Evaluating the Beck Anxiety Inventory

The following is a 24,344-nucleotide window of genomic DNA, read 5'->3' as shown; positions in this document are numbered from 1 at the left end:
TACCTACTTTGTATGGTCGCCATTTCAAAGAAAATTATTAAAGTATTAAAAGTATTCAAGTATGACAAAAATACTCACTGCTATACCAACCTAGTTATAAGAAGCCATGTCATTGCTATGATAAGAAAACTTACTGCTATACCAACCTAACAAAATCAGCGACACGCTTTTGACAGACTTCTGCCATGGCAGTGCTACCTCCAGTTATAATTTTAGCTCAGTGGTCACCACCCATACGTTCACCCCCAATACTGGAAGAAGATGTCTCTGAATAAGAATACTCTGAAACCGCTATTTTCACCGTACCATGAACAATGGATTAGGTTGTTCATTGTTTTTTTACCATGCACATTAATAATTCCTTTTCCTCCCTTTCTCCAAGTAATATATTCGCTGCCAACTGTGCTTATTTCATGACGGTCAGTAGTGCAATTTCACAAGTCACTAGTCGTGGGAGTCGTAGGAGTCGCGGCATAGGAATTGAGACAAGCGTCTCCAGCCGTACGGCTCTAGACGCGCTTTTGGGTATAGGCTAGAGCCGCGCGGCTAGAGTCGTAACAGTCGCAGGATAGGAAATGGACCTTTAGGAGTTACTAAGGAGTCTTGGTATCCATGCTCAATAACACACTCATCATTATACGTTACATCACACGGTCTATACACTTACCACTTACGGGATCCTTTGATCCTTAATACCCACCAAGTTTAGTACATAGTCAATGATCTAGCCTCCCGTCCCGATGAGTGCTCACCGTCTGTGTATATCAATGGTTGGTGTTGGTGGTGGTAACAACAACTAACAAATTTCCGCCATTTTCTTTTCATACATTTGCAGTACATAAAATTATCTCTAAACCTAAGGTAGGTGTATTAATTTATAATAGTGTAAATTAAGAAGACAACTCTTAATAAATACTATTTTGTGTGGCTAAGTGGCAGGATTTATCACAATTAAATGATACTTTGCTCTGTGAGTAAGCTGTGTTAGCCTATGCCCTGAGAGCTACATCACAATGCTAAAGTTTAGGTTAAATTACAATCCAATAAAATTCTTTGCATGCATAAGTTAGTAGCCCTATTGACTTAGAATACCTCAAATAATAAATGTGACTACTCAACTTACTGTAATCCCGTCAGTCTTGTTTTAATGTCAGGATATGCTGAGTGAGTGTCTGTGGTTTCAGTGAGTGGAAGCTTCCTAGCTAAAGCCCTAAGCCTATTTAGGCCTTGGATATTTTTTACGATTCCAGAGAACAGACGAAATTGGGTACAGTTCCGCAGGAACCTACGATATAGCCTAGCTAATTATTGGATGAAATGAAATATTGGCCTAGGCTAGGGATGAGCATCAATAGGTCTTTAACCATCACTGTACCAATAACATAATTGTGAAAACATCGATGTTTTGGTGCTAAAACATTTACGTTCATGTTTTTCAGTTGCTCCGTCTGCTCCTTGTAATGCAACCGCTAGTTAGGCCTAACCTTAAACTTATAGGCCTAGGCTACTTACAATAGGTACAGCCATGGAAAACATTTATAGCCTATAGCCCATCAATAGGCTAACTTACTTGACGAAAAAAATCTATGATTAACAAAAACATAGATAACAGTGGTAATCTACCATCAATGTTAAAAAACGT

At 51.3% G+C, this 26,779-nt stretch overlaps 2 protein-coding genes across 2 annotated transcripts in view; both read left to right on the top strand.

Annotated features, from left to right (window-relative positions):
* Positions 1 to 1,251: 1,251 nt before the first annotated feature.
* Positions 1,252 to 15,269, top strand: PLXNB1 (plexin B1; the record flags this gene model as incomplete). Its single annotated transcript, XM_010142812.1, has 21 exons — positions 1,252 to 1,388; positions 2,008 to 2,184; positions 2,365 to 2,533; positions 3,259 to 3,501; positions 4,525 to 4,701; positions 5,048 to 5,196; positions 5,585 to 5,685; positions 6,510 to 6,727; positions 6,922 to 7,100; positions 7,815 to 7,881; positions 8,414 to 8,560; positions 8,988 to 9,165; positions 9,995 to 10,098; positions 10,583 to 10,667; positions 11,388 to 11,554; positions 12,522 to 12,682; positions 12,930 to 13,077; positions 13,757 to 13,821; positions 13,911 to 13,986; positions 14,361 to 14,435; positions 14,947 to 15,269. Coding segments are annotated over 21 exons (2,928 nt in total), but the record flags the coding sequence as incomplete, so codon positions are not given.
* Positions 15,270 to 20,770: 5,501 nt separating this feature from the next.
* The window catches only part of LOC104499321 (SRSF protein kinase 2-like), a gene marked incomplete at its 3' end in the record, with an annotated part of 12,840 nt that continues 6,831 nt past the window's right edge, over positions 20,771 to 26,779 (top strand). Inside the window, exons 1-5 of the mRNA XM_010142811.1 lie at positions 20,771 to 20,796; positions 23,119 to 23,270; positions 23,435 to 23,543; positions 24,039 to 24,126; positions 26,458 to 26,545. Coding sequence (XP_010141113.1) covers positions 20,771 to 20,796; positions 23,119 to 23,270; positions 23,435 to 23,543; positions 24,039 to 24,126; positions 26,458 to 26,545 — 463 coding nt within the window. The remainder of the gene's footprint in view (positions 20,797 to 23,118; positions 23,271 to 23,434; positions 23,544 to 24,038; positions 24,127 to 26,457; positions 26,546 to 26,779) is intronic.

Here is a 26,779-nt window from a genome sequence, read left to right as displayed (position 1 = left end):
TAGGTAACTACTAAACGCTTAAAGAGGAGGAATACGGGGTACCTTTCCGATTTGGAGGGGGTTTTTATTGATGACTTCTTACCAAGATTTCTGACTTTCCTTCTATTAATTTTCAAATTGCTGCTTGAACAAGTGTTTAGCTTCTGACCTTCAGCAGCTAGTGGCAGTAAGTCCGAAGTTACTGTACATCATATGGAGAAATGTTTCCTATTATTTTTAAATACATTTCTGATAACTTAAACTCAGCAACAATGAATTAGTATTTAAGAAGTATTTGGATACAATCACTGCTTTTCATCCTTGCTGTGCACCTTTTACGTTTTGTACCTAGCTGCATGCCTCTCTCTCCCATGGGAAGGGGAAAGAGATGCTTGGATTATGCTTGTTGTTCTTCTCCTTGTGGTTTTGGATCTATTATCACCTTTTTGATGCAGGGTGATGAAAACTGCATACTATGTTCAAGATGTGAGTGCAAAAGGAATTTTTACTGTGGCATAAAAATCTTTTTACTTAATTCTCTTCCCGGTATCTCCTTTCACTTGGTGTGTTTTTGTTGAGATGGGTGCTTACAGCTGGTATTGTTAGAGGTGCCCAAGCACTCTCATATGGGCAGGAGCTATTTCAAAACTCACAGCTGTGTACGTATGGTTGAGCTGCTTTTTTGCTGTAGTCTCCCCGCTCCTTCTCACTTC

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Evaluating the Beck Anxiety Inventory The Beck Anxiety Inventory is a 21-item scale that measures the severity of self-reported anxiety in adults and adolescents. The inventory was created by Aaron T. Beck and his colleague, Robert A. Steer, at the Center for Cognitive Therapy, University of Pennsylvania School of Medicine, Department of Psychiatry. The most recent edition was published in 1993 by The Psychological Corporation, Harcourt Brace & Company in San Antonio, TX. The first edition was published in 1988. The 1993 edition recommends different scoring guidelines than previous editions. There is only one form and one manual as part of the Beck Anxiety Inventory (BAI). To purchase the BAI in 2010, the manual and 25 scoring sheets would cost $110.00. This information is from the Pearson Assessments website. The design of the manual is very user friendly. It is divided into subjects with headings. The editorial quality of the content is professional and academic. The manual would be a quick read for someone knowledgeable about testing as it is 23 pages long. The manual in the Ward E. Barnes Library was in good condition, but appeared to be old as the newest version was printed in 1993. The face validity of the manual and scoring sheet is pleasant. They appear professional and not too academic. Reporting anxiety was the only purpose for the inventory listed in the manual. The BAI consists of 21 descriptive statements of anxiety symptoms. The test taker indicates how often the symptoms have occurred within the last week. The scoring sheet has four columns which are rated on a 4-point scale with the following correspondence: Not at all = 0, Mildly = 1, Moderately = 2, Severely = 3. The test taker marks the appropriate colum... ... middle of paper ... ...h the inventory is very easy to use and is self explanatory, it’s seems important to evaluate when and why the test is being used with the client and how the results are going to benefit the client. Because the assessment is a self-report assessment, it’s so crucial to help the client understand how important an honest evaluation of their symptoms is to an accurate score. Overall though, I thought the BAI was well laid out and professional. When used in the right setting with the appropriate client, this inventory could be very useful to someone suffering from anxiety. It could be a great way to help create hope in a client. They could take the inventory once a month during treatment to see how they are progressing. I enjoyed evaluating this inventory because it painted a clear picture of how validity and reliability are so crucial when creating an assessment.

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